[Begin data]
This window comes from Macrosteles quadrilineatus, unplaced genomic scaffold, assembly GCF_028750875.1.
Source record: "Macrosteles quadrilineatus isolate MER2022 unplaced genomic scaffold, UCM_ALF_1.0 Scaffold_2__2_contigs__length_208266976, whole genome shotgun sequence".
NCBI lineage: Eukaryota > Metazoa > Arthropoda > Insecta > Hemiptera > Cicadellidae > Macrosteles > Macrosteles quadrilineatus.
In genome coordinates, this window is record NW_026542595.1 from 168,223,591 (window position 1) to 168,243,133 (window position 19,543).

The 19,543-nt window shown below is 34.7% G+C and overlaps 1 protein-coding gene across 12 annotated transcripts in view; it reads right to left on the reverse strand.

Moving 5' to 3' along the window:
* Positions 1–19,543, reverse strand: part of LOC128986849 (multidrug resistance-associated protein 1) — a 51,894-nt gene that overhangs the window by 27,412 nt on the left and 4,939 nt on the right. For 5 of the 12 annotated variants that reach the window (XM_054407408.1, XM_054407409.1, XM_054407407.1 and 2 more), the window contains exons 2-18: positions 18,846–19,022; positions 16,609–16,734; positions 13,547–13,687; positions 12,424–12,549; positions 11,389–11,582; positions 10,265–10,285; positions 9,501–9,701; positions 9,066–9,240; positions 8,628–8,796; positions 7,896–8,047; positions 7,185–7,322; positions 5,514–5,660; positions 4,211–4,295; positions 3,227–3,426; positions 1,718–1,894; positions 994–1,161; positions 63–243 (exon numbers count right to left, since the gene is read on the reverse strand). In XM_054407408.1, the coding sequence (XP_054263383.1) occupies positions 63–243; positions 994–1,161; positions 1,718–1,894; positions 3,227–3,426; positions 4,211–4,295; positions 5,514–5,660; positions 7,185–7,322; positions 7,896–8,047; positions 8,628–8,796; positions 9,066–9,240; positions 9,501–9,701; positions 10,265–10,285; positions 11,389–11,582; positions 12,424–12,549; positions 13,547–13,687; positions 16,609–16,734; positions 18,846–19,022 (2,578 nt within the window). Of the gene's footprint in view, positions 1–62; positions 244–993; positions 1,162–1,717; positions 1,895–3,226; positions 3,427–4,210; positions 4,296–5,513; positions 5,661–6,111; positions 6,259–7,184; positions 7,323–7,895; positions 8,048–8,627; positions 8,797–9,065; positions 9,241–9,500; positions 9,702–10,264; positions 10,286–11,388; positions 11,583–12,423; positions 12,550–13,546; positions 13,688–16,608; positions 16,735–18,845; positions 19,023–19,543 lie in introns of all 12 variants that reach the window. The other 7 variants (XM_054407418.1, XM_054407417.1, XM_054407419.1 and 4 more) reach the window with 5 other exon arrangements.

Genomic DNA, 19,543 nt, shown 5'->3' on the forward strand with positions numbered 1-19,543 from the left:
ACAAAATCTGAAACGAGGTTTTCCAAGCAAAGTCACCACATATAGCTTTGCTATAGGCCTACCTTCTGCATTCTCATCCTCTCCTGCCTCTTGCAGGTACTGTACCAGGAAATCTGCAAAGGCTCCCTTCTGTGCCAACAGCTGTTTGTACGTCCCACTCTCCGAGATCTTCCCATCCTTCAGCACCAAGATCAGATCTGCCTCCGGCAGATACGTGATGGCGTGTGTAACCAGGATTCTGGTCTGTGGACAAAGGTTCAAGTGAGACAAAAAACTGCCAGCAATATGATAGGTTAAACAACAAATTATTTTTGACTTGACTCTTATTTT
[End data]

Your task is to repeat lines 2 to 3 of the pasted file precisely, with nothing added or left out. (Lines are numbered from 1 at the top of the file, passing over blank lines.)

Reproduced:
Source record: "Macrosteles quadrilineatus isolate MER2022 unplaced genomic scaffold, UCM_ALF_1.0 Scaffold_2__2_contigs__length_208266976, whole genome shotgun sequence".
NCBI lineage: Eukaryota > Metazoa > Arthropoda > Insecta > Hemiptera > Cicadellidae > Macrosteles > Macrosteles quadrilineatus.